Category Archives: clay bodies

a (follow-up) study of clay bodies from Continental Clay fired in a soda firing

Collage of Continental Clay clay bodies soda fired to cone 10 in reduction.

Over the years, you may have come across some tea bowls that I made of the clay bodies at Continental Clay in their shop in Minneapolis and also shared in a previous blog post as well as. The blog post still gets a ton of visits, but it felt like time to update them… it has been 13 years! New examples! Better photos! More clay bodies!

I use these examples to help my students at the Northern Clay Center choose what they want clay body they to use (minus soda and woodfire clays). I hope these photos capture the range of finishes these clay bodies give and can help some of you decide what you want to use, too! Each piece is glazed in a thin shino, just on the interior. The soda ash in the shino comes through the wall of the bisqued clay and adds another level of flashing to the piece! All pieces were fired to cone 10 in reduction with soda sprayed in around cone 9. I’ve added some thoughts on each of the clays. I highly encourage you to play around with different clay bodies in soda – whether it is from Continental or another supplier. You can change the surface of your piece with flashing slips – or by switching up the clay!


First up is the Soda Clay body from Continental Clay. It has beautiful flashing and great orange peel that can have a lovely green color to it. It is groggy and can be rough at first, but you’ll quickly get used to it quickly4. But it will dull your trimming tools quickly! It has some excellent durability that can stand a lot of abuse. It seems like it has an above average high alumina content and can be a bit dry when not hit with soda. But a lovely range of flashing and texture to it. When I was primarily soda firing, this was my main clay. It a custom body that we used at Lillstreet, and then CC adapted it into their own Soda Clay body.


The B Clay from Continental Clay is a dream to throw and can flash spectacularly in a soda firing. Especially with shino as the liner glaze! The range of color is wide. And although this sample is very colorful, it still doesn’t catch all it can do. If it is in an oxidized pocket of the kiln, it can be more tan and even in color. It’s the top clay body choice by my soda students at NCC. And probably my favorite clay to throw. Both B Clay and porcelain do some extra flashing when lined with shino.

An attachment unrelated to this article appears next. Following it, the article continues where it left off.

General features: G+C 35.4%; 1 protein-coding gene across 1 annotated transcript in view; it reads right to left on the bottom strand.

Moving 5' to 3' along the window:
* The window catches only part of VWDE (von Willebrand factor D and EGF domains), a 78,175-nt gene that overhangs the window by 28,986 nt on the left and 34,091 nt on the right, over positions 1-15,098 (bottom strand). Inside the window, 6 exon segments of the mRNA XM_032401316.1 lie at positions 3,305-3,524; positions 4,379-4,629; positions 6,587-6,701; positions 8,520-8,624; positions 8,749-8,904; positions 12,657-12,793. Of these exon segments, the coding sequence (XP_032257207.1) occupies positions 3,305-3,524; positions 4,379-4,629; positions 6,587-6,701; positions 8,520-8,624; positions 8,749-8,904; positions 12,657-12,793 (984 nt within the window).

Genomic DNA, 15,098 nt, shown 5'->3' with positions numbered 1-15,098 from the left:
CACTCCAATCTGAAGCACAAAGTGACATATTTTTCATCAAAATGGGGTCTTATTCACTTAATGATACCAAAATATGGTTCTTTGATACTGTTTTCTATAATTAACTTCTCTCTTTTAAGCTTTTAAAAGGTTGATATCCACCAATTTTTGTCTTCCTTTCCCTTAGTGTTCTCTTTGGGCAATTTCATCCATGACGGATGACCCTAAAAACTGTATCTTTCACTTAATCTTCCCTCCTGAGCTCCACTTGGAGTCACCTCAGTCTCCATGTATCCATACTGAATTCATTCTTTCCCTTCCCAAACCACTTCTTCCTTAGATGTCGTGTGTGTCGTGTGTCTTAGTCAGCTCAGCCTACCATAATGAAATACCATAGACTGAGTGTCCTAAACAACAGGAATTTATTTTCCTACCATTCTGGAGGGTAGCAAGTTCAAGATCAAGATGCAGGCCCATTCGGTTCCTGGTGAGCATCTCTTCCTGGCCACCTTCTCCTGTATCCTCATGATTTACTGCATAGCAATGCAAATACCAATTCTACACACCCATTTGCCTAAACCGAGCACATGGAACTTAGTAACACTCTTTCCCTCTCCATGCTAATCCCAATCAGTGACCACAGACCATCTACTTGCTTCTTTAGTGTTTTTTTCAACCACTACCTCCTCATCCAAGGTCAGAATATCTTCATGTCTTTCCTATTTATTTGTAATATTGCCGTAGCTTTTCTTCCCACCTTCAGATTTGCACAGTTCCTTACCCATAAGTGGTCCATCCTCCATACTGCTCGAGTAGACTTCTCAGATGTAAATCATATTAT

Grolleg Porcelain has my heart! It can be fickle, but when it does its thing, it is glorious! Again, the secret is glazing with shino as a liner so it takes the flashing up a few notches. Check out the range of colors! The peachy color really comes out when the piece is thin and a liner glaze of shino is used. If Grolleg is in a pocket of oxidation, it can be just white. Or if it is in a heavy soda and reduction area, it can be a shiny grey sharkskin finish! This is the main clay I use in my cone 10 oxidation work too.


The test cups that I’ve made of Domestic Porcelain from Continental Clay in the soda kiln always crack me up. I made one, fired it and it came out miles more gorgeous than any other example that I had seen of the clay come out of the soda kiln. So I made ANOTHER one and fired that. And that was equally stunning. But seriously, it doesn’t usually look this dynamic. It’s a nice clay body – and is significantly less expensive than Grolleg, but out of the soda kiln, it usually gets an “eh” from students who try it. But I can’t seem to recreate the typical results it on my test cups. Maybe the kiln is just messing with me. Or maybe it just reacts really well with shino on the inside and thin walls. So I will leave it all up to you to decide if you want to dive in with Domestic Porcelain or not. And maybe share some photos so I can see what’s happening in other kilns!